The Phishing Scam

In order to protect oneself from becoming the victim of a phishing scam, it is advised to understand the history, background and growth of this form of Internet crime.

The First Recorded Phishing Scam

According to Wikipedia the first occurrence of this type of scam was recorded by AOL in the mid to late 1990’s. In these early scams, phishers would access account and password details of members and use these to access their accounts for spamming purposes. This resulted in a number of software developments that are now commonplace by internet service providers.

The Phishing Scam Goes Financial

Phishers saw an opportunity and grasped it. If they were able to access details to spam, then why not access details to steal money? Credit cards were used on the Internet long before Internet banking and other online financial institutions emerged. This meant that credit card fraud on the Internet became the next target. The IC3 is one of the most up to date organizations that monitor, police and record fraud of any kind on the Internet. Even though credit card fraud has been around since the turn of the century, according to their latest figures, it still constitutes nine percent of crimes committed online in the USA.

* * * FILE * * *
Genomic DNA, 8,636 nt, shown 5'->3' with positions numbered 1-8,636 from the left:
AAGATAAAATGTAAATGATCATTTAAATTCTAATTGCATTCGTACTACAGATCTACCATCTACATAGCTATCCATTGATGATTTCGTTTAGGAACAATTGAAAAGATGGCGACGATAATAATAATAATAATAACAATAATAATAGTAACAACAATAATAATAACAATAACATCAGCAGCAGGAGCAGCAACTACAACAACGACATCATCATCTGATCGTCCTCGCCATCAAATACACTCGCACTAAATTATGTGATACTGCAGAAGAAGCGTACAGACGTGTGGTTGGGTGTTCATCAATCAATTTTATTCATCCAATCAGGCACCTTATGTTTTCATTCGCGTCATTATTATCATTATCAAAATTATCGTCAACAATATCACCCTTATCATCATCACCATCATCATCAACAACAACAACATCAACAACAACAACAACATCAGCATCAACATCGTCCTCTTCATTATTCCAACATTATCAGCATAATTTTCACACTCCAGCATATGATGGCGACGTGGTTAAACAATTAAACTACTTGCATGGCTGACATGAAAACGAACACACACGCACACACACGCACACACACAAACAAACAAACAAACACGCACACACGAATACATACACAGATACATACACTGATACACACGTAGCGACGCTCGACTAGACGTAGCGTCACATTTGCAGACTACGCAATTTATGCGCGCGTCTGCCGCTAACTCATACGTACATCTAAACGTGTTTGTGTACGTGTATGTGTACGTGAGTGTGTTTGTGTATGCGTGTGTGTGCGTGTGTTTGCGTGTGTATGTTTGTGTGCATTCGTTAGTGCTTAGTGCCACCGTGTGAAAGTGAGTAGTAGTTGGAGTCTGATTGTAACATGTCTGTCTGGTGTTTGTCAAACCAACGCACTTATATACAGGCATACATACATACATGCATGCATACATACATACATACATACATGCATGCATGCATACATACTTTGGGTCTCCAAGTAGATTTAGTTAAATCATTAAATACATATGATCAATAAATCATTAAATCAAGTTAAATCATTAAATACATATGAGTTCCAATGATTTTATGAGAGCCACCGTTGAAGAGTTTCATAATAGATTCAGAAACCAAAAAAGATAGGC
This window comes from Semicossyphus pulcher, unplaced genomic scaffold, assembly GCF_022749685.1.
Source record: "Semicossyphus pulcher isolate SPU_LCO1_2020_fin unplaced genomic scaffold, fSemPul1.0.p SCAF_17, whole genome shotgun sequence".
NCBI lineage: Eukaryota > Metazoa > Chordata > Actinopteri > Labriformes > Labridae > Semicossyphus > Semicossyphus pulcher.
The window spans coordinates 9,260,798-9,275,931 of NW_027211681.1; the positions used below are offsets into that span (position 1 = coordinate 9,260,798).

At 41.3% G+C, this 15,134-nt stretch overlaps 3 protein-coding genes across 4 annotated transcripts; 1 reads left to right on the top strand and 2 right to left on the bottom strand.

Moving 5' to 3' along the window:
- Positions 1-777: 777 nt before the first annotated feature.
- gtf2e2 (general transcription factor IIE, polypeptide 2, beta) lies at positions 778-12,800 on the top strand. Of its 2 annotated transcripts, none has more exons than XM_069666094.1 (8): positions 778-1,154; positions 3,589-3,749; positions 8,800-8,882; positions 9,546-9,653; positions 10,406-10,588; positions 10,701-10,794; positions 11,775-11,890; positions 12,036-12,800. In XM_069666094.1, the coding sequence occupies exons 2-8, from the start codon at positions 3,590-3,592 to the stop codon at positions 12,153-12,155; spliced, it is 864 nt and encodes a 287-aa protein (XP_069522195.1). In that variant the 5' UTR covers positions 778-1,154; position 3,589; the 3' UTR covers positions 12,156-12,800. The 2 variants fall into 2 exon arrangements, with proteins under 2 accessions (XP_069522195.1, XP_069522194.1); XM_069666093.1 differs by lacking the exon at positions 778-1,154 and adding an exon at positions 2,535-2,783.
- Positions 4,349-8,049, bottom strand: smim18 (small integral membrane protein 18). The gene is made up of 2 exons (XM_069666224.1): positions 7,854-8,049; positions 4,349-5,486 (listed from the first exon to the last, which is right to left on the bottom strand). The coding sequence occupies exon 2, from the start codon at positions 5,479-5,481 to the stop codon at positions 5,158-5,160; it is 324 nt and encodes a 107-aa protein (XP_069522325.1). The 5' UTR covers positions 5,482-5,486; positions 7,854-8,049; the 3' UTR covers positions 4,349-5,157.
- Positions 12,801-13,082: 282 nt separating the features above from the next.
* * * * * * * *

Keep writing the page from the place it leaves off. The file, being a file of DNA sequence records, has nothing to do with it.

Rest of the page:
Phishing Develops Further

Prior to mid 2003, the average phishing scam would arrive in the user’s inbox as a text heavy email with shocking grammar and many spelling mistakes. This was usually the key to identifying them. However, very quickly the discerning criminal improved his design and approach. According to the Washington Post, the history of aggressive phishing began in September 2003. This month saw crooks registering domain names that resembled real organizations and big brands such as and October of that year recorded these web addresses being imbedded into emails that contained authentic design elements of the relevant companies. The phishers would then direct the users to the fake site and request details there.

Phishing Perfected

This way of committing the crime has become the basis for modern day phishing. The crime has however developed and been perfected so much so that in some cases, it is almost impossible for an unsuspecting victim to detect that they are being scammed. Sometimes, not even software developments and spyware can keep up to date with the latest scams, but of course they endeavor to protect worldwide users as best they can.